Rukmini Sivaraman

Yes, great question, Wamsi. So two thoughts. So one on Q1, we, of course, don't guide to quarterly free cash flow. So I'm not able to sort of give you specifically how much we overachieved our own expectations for Q1 free cash flow, but we did overachieve it.
And I will say that, in addition to the billings number coming higher, right, given we had a beat on ACV billings as well for Q1. So that helped, but the linearity was a significant factor in Q1, okay? So that did have a significant impact on the outperformance for free cash flow in Q1. And I think the second part of your question is around the full year free cash flow guidance.
And what I'd say there is that in addition to benefiting from the raised top line guide, and of course, as you know, billing has a very high correlation with free cash flow, right? So the fact that we were able to raise our full year billings number. So that's 1 factor. But we're also expecting to see some benefit from somewhat better working capital management within the year than previously expected. Including from improved linearity. So that is helping us to raise the full year free cash flow guide as well.

Operator

And the next question is coming from Simon Leopold of Raymond James.

W. Chiu

This is Victor Chiu for Simon Leopold. Regarding the share shifts and competitive dynamics with VMware, are there instances where customers use both VMware and Nutanix?

Rajiv Ramaswami

A lot of customers use both VMware and Nutanix. And again, I think just to clarify, how they use. Sometimes their users is just -- they have a dual vendor strategy. They'll do some of some. There's also -- we work together with Nutanix. I mean, Nutanix works together with VMware Hypervisor, ESX, so we have a lot of customers who are deploying Nutanix on top of VMware Hypervisor, ESX. And over the years, many of these have also migrated from ESX to our own built-in hypervisor that's included in the platform.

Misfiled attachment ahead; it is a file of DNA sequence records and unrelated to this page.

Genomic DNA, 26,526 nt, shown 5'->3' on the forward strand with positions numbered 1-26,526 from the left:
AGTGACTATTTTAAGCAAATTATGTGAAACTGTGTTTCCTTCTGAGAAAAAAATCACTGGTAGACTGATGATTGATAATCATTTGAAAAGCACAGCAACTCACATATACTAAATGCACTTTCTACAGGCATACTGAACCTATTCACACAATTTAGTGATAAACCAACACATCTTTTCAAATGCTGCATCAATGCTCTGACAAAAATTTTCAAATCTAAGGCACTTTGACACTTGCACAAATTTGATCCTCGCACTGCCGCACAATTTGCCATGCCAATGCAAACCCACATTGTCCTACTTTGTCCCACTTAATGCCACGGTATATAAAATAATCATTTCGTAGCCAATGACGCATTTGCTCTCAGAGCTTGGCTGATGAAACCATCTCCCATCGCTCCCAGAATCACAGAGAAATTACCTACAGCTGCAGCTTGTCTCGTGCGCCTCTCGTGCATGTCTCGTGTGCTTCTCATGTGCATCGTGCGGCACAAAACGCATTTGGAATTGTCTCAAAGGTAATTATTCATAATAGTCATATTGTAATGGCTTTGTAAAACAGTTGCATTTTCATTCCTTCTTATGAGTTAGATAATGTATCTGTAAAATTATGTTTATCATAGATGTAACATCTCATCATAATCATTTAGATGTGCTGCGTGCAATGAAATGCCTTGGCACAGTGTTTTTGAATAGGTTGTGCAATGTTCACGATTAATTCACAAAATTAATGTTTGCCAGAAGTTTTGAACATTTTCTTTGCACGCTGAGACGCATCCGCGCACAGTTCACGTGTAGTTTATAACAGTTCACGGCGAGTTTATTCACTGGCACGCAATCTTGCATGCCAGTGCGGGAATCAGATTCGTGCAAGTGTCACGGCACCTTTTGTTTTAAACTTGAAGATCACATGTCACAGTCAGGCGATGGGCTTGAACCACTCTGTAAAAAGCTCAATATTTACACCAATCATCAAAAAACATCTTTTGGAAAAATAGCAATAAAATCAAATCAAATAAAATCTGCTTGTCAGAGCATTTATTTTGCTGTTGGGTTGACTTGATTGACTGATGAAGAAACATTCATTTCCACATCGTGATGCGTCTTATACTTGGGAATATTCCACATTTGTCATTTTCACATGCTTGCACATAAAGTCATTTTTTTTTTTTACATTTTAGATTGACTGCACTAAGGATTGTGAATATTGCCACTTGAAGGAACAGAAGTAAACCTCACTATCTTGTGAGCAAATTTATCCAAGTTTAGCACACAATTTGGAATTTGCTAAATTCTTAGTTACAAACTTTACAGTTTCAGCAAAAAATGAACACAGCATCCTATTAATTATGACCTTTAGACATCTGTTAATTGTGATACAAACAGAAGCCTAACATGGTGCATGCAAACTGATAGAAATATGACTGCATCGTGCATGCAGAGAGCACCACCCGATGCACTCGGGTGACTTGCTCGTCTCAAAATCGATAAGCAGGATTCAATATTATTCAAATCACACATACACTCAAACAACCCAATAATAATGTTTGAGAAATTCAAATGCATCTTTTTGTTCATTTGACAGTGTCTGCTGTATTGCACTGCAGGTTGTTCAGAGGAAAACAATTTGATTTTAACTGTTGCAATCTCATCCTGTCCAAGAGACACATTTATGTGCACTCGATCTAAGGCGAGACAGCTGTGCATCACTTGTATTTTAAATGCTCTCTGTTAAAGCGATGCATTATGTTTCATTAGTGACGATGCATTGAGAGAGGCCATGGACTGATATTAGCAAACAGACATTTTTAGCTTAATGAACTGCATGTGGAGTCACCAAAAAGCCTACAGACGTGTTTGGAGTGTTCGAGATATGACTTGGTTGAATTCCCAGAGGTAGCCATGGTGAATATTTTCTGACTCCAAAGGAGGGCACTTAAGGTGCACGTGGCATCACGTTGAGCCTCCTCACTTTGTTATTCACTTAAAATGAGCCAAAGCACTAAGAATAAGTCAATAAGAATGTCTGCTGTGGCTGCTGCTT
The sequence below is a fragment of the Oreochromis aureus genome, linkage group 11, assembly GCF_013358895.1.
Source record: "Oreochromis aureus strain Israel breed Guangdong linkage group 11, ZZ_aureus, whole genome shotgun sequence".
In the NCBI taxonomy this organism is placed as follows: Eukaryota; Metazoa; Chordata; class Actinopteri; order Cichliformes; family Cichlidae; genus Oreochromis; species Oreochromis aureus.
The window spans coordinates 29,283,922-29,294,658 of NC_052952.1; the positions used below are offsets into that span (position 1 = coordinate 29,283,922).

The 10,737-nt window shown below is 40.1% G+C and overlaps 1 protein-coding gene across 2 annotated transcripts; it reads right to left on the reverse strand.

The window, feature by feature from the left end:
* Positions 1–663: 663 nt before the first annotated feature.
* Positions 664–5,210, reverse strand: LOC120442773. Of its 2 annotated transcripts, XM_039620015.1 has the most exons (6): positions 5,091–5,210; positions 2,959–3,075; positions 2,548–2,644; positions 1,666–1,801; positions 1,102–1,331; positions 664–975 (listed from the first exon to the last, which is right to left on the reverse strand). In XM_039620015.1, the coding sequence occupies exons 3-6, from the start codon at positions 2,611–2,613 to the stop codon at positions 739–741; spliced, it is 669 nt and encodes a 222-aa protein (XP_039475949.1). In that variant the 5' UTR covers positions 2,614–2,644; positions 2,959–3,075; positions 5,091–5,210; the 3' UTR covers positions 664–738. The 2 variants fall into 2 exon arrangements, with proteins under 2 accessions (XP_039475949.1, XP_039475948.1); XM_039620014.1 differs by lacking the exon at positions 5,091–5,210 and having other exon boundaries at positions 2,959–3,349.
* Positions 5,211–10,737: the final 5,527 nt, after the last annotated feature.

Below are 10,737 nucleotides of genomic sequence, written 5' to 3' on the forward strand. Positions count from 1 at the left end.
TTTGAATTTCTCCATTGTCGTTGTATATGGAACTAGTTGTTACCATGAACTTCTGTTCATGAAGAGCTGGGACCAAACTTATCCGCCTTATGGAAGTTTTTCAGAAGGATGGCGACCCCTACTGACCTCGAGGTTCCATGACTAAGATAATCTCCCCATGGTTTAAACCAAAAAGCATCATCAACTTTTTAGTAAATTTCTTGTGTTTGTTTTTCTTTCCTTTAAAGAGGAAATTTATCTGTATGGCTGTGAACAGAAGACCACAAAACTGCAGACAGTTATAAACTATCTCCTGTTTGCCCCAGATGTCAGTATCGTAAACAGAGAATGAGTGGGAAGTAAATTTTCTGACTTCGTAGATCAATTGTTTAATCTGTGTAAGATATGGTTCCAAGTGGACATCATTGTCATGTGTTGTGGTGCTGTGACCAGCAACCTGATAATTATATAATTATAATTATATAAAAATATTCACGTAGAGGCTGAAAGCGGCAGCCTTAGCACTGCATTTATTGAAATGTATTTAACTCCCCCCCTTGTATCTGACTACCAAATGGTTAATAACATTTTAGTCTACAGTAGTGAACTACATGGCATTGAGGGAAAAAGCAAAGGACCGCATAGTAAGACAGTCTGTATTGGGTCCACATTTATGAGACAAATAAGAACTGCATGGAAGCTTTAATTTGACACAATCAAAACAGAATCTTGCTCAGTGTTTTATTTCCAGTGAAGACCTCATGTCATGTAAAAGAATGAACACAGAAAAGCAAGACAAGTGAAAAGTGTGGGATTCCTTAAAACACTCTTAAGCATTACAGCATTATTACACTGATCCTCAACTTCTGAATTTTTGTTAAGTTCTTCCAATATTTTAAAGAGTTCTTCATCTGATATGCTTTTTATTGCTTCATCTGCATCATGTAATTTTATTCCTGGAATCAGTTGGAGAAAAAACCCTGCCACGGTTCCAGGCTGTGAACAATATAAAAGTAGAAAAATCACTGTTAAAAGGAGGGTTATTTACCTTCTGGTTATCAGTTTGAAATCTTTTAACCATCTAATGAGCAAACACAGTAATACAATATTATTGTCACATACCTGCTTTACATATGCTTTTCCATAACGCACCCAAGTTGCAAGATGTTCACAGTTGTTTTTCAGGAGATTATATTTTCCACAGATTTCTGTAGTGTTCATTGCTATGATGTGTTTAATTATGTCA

In fact, again, I would say, over the years, we came up with our own hypervisor back in 2015. And today, if you look at our workload across the entire spectrum of customers, about 65% of those workloads have migrated and they are now on just a Nutanix hypervisor. Most of those one VMware ESX Hypervisor. But we are committed to continuing to interoperate very nicely with VMware. And so customers have the choice. They have our -- it's all about providing a premium of choice for customers. So we interoperate with them, we can replace them fully. It's up to the customer.

W. Chiu

Okay, okay. And are you having discussions with customers? Is your visibility kind of what -- into what their plans are going forward, kind of built into your assumptions and kind of the share shifts that come along with that, is that kind of built into assumptions or is there some dry powder that potentially happens?

Rajiv Ramaswami

Yes. Like we said, it's hard to predict the timing and how big these things are going to be, right? And so we have factored in some of this into our guide for the full year, and we'll have to see how things materialize. There's a lot of engagement, but what happens to these engagements from do we win them fully? Do we win partially or do we win nothing and just become a leverage point for them to get a better deal on the other side. It's hard to predict ahead of time. So we have to see how it plays out. And it's hard to predict both timing and the degree to which they'll play out for each customer.

Operator

Thank you. This concludes the Q&A session. I would like to turn the call back over to management for closing remarks. Please go ahead.

Rajiv Ramaswami

I don't think we have any closing remarks. Do we?

Richard Frank Valera

No, I think we conclude the call now. Thank you.

Rajiv Ramaswami

Thank you.

Rukmini Sivaraman

Thank you everyone.

Operator

Thank you all for joining the conference call tonight. You may all disconnect.